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Sourdough Starter Guide

BreadOnur Ozer

Sourdough Starter Guide

Technically a natural yeast, practically a tamagotchi.

Congratulations! You have decided to jump on the sourdough bandwagon. The first thing you’ll need is a sourdough starter, which is technically natural yeast, but practically a tamagotchi. The easiest way to acquire a sourdough starter is to ask a friend to give you some. If you don’t have friends who bake however, you can always make it at home!


The fascinating thing about sourdough starter is that it occurs naturally when you mix water and flour and leave it on your counter. The bacteria in the air in your kitchen starts interacting with the mixture and consumes the sugars. This process creates carbon dioxide gas, which is why the starter visibly rises and falls each day. With regular, daily “feedings” with fresh flour (food for yeast), the rising becomes stable and more predictable.

The Tools

The Process

Pick a time of day for feedings and stick to it. Early morning or late evenings are great! Make sure to mix thoroughly, without leaving any flour on the sides of the glass jar.

Day Instructions
Day 1 Mix 100g dark rye flour and 125g water. Lightly cover with a cloth.
Day 2 Keep 75g starter and discard the rest, add 100g flour and 115g water
Day 3 Keep 75g starter and discard the rest, add 100g flour and 100g water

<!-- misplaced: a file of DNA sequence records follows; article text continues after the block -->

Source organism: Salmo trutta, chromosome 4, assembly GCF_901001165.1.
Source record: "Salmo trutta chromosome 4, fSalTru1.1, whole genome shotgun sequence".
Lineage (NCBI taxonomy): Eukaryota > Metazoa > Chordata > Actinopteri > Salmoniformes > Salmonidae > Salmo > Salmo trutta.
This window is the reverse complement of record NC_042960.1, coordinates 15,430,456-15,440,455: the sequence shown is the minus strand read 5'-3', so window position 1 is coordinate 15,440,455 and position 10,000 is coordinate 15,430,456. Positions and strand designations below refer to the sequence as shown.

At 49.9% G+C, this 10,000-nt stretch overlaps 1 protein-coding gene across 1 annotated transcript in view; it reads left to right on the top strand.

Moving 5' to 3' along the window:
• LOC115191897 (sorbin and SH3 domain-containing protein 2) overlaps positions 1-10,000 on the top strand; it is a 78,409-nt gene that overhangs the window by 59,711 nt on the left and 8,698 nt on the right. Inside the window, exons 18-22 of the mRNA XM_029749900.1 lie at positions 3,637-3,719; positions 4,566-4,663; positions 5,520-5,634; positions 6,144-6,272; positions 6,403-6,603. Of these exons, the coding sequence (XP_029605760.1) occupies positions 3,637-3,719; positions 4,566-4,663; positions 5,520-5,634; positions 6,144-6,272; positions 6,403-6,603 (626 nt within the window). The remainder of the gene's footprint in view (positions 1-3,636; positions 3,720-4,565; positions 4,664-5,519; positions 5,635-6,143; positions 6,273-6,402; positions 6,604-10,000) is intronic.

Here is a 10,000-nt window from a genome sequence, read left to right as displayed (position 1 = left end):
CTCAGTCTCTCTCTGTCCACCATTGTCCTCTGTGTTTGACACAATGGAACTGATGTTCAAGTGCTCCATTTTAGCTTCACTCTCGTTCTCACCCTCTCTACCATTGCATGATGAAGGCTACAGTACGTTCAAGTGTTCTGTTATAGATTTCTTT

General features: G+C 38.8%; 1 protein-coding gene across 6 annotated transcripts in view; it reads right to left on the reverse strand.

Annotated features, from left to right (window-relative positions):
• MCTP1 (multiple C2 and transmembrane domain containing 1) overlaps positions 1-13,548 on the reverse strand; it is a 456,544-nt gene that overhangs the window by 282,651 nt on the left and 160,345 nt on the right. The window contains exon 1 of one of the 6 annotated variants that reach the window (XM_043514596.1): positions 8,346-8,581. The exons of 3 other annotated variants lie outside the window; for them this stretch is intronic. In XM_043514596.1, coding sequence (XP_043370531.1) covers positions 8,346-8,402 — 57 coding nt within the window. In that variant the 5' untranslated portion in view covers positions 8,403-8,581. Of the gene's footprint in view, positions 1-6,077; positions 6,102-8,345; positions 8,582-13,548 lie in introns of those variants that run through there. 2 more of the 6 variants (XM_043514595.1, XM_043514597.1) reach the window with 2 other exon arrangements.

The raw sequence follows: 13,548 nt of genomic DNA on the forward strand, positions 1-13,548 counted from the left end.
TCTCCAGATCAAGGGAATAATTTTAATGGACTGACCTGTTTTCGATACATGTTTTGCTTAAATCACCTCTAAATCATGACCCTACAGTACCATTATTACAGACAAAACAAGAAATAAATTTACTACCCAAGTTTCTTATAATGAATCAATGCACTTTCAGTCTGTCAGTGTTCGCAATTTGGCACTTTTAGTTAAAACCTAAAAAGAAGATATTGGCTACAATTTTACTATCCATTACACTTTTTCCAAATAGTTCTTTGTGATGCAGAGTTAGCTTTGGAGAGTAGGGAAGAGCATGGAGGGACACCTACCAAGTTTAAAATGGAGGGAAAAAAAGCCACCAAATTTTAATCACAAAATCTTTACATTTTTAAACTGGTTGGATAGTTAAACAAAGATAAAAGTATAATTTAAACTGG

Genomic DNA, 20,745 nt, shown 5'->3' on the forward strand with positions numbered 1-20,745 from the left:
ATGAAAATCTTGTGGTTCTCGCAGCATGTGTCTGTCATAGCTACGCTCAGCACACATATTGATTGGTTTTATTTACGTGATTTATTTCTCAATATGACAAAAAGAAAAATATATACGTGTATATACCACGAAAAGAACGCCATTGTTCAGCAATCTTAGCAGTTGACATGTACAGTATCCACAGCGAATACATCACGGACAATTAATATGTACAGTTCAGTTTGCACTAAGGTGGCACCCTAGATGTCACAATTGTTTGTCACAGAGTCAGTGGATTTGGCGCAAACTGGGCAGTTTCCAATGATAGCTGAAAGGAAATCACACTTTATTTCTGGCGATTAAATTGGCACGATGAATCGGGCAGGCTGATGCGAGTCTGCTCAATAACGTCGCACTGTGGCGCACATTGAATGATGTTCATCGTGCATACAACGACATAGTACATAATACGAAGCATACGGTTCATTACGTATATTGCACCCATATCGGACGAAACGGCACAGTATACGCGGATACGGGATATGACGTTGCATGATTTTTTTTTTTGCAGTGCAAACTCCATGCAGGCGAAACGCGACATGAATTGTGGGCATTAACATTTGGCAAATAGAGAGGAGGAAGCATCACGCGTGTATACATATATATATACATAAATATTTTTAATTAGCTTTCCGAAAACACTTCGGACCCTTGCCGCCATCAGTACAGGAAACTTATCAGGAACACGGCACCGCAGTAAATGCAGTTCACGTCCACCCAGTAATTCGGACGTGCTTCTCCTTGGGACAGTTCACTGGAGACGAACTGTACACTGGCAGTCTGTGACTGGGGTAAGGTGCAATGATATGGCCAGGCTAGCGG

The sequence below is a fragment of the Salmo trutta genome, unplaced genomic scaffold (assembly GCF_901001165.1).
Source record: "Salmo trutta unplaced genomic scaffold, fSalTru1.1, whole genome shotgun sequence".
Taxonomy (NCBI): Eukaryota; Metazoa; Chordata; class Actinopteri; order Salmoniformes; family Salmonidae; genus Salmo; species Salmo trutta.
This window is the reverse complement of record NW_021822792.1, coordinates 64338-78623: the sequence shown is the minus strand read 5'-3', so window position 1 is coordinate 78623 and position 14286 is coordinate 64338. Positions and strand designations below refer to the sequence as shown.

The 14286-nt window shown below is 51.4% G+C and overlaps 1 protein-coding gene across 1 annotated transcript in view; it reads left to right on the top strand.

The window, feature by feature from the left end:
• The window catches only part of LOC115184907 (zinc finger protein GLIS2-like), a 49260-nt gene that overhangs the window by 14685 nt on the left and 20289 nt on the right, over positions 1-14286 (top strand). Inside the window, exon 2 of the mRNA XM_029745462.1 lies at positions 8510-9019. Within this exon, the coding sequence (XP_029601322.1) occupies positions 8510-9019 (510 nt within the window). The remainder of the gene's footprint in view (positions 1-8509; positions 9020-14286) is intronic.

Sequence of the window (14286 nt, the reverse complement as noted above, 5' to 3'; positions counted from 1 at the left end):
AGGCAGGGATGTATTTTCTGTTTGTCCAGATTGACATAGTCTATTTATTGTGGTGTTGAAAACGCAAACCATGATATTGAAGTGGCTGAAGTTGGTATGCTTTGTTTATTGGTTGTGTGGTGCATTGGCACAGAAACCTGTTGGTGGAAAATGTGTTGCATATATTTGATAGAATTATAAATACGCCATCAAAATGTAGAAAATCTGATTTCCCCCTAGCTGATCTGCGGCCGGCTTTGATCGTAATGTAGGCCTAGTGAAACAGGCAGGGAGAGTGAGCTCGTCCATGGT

Day 4 Same as Day 3. You should start seeing some bubbling action by now.
Day 5 Same as Day 4. There may be liquid forming on top. Feel free to mix.
Day 6 Same as Day 5.
Day 7+ Keep 50g starter and discard the rest, add 100g flour and 100g water.

By now, your starter should be rising and falling predictably each day. It should smell pleasantly fruity and slightly alcoholic. From day 7 onwards, switch to a combination of 50% dark rye and 50% all purpose flour for daily feedings.

Tips & Tricks

  • Feed your starter every day around the same time. If you plan to start making bread in the morning, feed at night. If you want to start making bread at night after work, feed your starter in the morning.
  • Your starter takes anywhere from 6-12 hours after each feeding to reach its peak maturity. When it’s ready, It’ll be visibly active and bubbly.
  • “The float test” is an easy way to determine if your starter is ready to make bread: drop a small spoonful into water. If it floats, it’s ready!
  • If you only bake on weekends, just close the lid and store your starter in the fridge during the week. Make sure to take it out a day or two before baking to resume regular feedings.